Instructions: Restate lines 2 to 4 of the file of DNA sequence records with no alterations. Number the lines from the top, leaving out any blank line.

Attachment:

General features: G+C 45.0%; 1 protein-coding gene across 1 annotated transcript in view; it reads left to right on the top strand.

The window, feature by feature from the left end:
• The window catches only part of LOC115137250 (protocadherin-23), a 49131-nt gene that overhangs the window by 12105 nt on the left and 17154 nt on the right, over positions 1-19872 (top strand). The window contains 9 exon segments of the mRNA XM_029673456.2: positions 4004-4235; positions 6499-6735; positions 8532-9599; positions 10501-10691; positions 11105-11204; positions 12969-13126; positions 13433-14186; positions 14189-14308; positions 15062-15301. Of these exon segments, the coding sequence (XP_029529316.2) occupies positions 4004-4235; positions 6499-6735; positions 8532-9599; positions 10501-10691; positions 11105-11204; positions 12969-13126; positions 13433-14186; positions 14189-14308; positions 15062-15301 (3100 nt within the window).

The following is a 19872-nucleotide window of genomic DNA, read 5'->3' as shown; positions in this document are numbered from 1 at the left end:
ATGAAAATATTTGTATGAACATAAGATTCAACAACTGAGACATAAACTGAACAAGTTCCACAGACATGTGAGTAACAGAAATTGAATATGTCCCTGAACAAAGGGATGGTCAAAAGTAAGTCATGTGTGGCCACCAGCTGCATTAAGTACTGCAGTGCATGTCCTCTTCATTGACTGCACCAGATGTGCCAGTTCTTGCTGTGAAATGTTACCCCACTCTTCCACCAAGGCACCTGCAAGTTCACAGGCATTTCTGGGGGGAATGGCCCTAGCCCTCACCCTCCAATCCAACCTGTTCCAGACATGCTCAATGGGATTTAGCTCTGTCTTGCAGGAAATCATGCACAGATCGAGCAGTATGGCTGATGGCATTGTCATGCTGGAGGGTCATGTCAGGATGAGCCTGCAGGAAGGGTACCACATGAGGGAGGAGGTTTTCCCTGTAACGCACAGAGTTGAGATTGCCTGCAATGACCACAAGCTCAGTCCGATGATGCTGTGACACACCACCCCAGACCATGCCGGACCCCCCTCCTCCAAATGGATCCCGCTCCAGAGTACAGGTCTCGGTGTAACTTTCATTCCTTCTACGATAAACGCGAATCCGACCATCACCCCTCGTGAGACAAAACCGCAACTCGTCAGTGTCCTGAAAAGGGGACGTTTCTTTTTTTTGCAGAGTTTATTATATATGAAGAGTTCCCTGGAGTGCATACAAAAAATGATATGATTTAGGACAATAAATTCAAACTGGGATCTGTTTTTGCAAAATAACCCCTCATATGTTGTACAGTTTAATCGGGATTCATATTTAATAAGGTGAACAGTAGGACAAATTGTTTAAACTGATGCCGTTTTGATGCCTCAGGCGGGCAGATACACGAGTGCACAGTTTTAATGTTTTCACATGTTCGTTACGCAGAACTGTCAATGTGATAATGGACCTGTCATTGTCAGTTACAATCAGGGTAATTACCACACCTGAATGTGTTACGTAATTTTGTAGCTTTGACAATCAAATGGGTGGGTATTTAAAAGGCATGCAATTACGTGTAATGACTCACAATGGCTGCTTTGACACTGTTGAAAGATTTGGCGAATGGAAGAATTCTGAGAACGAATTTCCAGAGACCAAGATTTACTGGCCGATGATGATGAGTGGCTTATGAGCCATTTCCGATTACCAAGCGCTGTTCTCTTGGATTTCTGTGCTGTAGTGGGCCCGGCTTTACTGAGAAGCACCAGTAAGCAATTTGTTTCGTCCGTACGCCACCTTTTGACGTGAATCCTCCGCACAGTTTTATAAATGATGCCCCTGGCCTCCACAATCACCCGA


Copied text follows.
The window, feature by feature from the left end:
• The window catches only part of LOC115137250 (protocadherin-23), a 49131-nt gene that overhangs the window by 12105 nt on the left and 17154 nt on the right, over positions 1-19872 (top strand). The window contains 9 exon segments of the mRNA XM_029673456.2: positions 4004-4235; positions 6499-6735; positions 8532-9599; positions 10501-10691; positions 11105-11204; positions 12969-13126; positions 13433-14186; positions 14189-14308; positions 15062-15301. Of these exon segments, the coding sequence (XP_029529316.2) occupies positions 4004-4235; positions 6499-6735; positions 8532-9599; positions 10501-10691; positions 11105-11204; positions 12969-13126; positions 13433-14186; positions 14189-14308; positions 15062-15301 (3100 nt within the window).

The following is a 19872-nucleotide window of genomic DNA, read 5'->3' as shown; positions in this document are numbered from 1 at the left end: